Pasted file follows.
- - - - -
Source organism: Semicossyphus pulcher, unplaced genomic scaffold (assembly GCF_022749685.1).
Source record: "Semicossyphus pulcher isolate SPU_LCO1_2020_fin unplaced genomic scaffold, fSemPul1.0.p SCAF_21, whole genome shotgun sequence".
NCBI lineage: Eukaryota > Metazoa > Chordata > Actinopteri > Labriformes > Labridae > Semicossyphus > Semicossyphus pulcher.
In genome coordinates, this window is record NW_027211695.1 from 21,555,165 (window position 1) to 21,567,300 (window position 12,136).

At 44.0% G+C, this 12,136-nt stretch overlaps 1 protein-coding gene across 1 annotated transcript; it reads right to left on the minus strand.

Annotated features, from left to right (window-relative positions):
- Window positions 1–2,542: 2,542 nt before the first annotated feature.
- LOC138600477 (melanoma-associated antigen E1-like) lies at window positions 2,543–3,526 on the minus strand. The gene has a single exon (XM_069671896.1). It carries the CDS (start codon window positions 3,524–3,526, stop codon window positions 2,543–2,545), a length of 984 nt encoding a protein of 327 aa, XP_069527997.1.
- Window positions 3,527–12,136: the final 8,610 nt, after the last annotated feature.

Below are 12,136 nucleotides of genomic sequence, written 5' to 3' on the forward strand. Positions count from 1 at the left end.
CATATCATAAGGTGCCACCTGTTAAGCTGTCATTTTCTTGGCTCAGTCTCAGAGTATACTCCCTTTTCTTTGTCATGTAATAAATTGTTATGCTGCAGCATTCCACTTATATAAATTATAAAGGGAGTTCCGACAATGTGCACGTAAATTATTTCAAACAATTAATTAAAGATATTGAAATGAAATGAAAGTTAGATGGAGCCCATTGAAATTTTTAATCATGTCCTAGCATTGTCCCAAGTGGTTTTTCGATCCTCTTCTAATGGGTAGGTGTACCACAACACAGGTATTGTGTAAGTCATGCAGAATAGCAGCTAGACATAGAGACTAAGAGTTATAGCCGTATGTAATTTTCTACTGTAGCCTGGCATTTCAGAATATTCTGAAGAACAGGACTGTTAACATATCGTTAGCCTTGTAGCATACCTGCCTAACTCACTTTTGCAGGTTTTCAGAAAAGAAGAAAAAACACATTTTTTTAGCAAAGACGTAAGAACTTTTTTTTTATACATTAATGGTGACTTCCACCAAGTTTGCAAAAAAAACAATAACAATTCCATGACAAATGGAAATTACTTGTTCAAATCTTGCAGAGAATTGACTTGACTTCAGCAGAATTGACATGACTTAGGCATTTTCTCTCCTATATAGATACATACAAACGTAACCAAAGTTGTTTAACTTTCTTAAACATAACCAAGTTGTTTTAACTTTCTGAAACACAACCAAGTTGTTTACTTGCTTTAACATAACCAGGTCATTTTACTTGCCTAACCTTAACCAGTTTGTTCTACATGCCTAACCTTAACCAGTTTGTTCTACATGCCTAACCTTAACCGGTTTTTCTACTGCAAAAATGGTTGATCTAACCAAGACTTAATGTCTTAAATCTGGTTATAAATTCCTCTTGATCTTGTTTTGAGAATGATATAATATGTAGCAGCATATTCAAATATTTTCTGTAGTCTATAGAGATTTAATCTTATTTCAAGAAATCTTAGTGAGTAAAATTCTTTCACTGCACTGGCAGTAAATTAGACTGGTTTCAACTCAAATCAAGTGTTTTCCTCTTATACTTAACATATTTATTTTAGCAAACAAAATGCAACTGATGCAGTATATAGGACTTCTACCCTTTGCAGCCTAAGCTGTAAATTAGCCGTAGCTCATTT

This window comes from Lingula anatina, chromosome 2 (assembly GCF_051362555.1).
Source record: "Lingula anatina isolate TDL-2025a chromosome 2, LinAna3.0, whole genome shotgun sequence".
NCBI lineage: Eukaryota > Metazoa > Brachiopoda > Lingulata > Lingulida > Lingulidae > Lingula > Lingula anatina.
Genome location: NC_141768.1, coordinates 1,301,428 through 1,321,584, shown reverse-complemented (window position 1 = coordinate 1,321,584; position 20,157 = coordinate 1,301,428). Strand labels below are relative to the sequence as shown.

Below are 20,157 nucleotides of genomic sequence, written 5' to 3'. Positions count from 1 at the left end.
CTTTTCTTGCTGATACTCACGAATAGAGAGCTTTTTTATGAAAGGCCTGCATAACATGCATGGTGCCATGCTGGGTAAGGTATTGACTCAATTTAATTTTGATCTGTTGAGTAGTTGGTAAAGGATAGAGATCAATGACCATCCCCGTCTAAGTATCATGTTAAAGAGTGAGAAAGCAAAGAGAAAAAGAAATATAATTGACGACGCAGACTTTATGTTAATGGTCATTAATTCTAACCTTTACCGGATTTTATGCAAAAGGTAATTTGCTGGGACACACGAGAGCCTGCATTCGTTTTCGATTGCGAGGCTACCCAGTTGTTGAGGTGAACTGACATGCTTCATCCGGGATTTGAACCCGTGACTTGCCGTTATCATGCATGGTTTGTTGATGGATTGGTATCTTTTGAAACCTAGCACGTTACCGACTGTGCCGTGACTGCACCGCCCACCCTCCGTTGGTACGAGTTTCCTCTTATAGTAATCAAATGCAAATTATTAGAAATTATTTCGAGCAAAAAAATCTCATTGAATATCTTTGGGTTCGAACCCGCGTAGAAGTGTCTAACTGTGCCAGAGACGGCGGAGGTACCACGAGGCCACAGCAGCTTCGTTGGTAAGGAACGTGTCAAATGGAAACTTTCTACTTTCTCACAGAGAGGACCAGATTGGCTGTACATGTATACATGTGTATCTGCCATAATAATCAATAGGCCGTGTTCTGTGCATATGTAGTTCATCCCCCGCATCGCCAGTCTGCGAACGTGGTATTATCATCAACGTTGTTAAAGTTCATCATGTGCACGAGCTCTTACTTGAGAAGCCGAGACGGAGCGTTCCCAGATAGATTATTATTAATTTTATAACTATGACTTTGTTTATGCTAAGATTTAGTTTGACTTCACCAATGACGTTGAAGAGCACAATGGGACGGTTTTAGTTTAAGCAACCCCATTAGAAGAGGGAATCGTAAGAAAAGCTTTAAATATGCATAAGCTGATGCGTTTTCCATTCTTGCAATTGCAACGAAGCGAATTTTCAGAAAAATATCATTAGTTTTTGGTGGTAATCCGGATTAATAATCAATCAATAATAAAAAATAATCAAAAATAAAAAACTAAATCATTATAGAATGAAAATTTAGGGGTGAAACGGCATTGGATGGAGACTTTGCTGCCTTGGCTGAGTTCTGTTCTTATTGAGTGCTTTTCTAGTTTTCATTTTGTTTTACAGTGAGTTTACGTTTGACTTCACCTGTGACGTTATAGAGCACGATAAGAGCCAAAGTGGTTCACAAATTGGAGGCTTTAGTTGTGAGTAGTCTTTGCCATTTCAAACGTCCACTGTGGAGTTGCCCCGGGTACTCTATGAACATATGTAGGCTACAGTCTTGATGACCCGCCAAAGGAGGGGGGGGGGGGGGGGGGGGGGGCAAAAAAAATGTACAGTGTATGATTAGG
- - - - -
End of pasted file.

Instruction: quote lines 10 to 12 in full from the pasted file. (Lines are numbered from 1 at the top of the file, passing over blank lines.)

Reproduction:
Below are 12,136 nucleotides of genomic sequence, written 5' to 3' on the forward strand. Positions count from 1 at the left end.
CATATCATAAGGTGCCACCTGTTAAGCTGTCATTTTCTTGGCTCAGTCTCAGAGTATACTCCCTTTTCTTTGTCATGTAATAAATTGTTATGCTGCAGCATTCCACTTATATAAATTATAAAGGGAGTTCCGACAATGTGCACGTAAATTATTTCAAACAATTAATTAAAGATATTGAAATGAAATGAAAGTTAGATGGAGCCCATTGAAATTTTTAATCATGTCCTAGCATTGTCCCAAGTGGTTTTTCGATCCTCTTCTAATGGGTAGGTGTACCACAACACAGGTATTGTGTAAGTCATGCAGAATAGCAGCTAGACATAGAGACTAAGAGTTATAGCCGTATGTAATTTTCTACTGTAGCCTGGCATTTCAGAATATTCTGAAGAACAGGACTGTTAACATATCGTTAGCCTTGTAGCATACCTGCCTAACTCACTTTTGCAGGTTTTCAGAAAAGAAGAAAAAACACATTTTTTTAGCAAAGACGTAAGAACTTTTTTTTTATACATTAATGGTGACTTCCACCAAGTTTGCAAAAAAAACAATAACAATTCCATGACAAATGGAAATTACTTGTTCAAATCTTGCAGAGAATTGACTTGACTTCAGCAGAATTGACATGACTTAGGCATTTTCTCTCCTATATAGATACATACAAACGTAACCAAAGTTGTTTAACTTTCTTAAACATAACCAAGTTGTTTTAACTTTCTGAAACACAACCAAGTTGTTTACTTGCTTTAACATAACCAGGTCATTTTACTTGCCTAACCTTAACCAGTTTGTTCTACATGCCTAACCTTAACCAGTTTGTTCTACATGCCTAACCTTAACCGGTTTTTCTACTGCAAAAATGGTTGATCTAACCAAGACTTAATGTCTTAAATCTGGTTATAAATTCCTCTTGATCTTGTTTTGAGAATGATATAATATGTAGCAGCATATTCAAATATTTTCTGTAGTCTATAGAGATTTAATCTTATTTCAAGAAATCTTAGTGAGTAAAATTCTTTCACTGCACTGGCAGTAAATTAGACTGGTTTCAACTCAAATCAAGTGTTTTCCTCTTATACTTAACATATTTATTTTAGCAAACAAAATGCAACTGATGCAGTATATAGGACTTCTACCCTTTGCAGCCTAAGCTGTAAATTAGCCGTAGCTCATTT

This window comes from Lingula anatina, chromosome 2 (assembly GCF_051362555.1).